by Mary Ryerse
Director of Strategic Design, Getting Smart
This post is based on an interview conducted by Mary Ryerse, Director of Strategic Design at Getting Smart, with Kathy Lutes, a teacher at New Life Academy.
We sat down with teacher Kathy Lutes, who features Project-Based Learning (PBL) in her classroom and recently received a statewide award for her work.
Kathy, a teacher at New Life Academy in Woodbury, Minnesota, invited her students to come up with an idea for a project, and then act upon it. Students chose topics ranging from serving the homeless to building castles to inventing an attachment to a medical device that would make life better for a young patient who doesn’t have a functioning immune system.
Kathy wanted her students to know that their ideas really can change the world. In true form, Kathy taught a mini-lesson during her acceptance speech at the award ceremony, reading from the book What Do You Do With an Idea? The punchline of the book – “What you do with an idea? You change the world!" – was also the focus of her students’ projects.
What was the inspiration for you to begin implementing project-based learning?
A quote from Roger Lewin encouraged the idea of these projects: “Too often we give children answers to remember rather than problems to solve.” These projects encouraged research and perseverance to help students create their final products.
What are some examples of projects?
Some projects were built upon more service-minded aspects than others; here are a few examples:
Other students chose projects such as creating a kids’ cookbook with nutritious snacks, some learned to code and some have done a STEAM project creating a miniature golf course. One student made a trash sculpture, others have written stories or created maps or designed buildings using toothpicks. One girl decided to memorize every country of the world. Watch this video about some of the projects.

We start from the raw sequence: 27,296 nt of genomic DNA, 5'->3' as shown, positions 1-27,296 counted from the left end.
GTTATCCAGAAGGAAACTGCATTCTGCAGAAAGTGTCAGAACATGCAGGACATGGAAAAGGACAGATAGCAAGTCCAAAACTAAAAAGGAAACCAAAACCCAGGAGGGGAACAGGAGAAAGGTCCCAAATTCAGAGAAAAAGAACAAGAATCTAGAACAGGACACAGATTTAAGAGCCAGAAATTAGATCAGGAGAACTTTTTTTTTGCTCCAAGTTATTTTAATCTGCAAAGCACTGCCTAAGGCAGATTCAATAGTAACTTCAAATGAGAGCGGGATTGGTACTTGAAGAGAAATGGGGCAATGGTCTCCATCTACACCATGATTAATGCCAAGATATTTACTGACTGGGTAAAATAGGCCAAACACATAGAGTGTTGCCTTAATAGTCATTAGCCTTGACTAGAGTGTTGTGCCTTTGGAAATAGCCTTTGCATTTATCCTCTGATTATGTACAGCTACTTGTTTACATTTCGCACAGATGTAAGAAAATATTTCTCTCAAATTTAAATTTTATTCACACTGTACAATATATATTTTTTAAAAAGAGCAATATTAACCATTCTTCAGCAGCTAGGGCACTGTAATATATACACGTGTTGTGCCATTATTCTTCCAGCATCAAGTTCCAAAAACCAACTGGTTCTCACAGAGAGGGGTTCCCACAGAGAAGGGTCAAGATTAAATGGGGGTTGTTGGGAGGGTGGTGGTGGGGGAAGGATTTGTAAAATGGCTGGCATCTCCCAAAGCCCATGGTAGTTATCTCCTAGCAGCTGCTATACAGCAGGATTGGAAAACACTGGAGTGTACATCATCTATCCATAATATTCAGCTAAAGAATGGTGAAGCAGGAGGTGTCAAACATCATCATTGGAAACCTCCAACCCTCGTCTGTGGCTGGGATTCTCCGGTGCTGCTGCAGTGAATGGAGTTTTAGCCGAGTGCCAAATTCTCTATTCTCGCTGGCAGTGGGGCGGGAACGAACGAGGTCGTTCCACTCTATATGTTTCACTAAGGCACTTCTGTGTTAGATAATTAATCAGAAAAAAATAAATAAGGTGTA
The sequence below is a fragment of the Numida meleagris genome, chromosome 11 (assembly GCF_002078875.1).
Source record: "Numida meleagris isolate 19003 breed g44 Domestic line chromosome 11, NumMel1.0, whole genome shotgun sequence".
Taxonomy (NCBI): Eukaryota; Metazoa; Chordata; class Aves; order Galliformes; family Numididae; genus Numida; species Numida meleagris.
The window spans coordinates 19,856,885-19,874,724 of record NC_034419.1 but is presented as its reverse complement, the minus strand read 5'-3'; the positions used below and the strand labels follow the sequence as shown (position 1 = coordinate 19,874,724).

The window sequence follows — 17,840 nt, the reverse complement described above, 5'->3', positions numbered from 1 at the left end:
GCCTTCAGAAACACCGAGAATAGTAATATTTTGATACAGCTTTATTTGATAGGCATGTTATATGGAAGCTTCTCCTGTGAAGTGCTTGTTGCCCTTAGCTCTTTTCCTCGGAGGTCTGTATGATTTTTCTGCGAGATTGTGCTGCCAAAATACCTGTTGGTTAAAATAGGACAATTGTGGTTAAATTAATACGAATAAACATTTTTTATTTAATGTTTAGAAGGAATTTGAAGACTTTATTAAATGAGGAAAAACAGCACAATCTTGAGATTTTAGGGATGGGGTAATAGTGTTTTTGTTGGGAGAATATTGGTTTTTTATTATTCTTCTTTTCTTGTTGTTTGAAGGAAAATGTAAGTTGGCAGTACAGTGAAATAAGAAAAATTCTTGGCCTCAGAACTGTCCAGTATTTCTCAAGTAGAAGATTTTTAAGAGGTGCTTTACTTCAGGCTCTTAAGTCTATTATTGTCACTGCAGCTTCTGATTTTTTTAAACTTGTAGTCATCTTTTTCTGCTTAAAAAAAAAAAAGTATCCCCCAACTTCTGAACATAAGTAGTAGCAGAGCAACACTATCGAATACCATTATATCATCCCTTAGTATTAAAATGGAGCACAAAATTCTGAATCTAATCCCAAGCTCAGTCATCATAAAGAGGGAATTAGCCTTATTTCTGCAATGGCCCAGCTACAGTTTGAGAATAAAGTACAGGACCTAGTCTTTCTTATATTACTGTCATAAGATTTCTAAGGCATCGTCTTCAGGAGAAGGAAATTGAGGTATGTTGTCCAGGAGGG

Were there partnerships to support this work?
Some of these projects have, in turn, been rewarded with $250 grants from Thrivent Financial. Thrivent is a unique organization, simultaneously a Fortune 500 financial services organization and a not-for-profit membership organization. Thrivent is committed to enhancing service and education. Each student had to write up a proposal to send to Thrivent, and from there, Thrivent either approved, asked more questions, or disapproved the project for a grant. New Life Academy thanks Thrivent Financial for its generosity.
What did students learn?
As a teacher, I am proud not only of the beautiful ideas and work they have produced, but also of their perseverance. I’m excited about the lasting lessons they’ve learned from solving these problems.
Perseverance was a major lesson that the students learned from these projects. Students are used to having a shorter amount of time to work on assignments like this, but this one lasted a little over a month, so they needed to revamp and get excited about asking new questions and finding new answers.
Students have taken away many valuable lessons from these projects. One student’s take away was, “There are many ways to reach one goal.” Another said, “Without teamwork, there is no way to get everything done.”
New Life Academy is part of the Minnesota Independent School Forum, an organization committed to strengthening Minnesota’s independent schools through advocacy and advancement.
Thanks to Kathy and other teachers who change the world each day. What do you do with an idea? You change the world!
Mary is director of strategic design at Getting Smart. Follow her @MaryRyerse.
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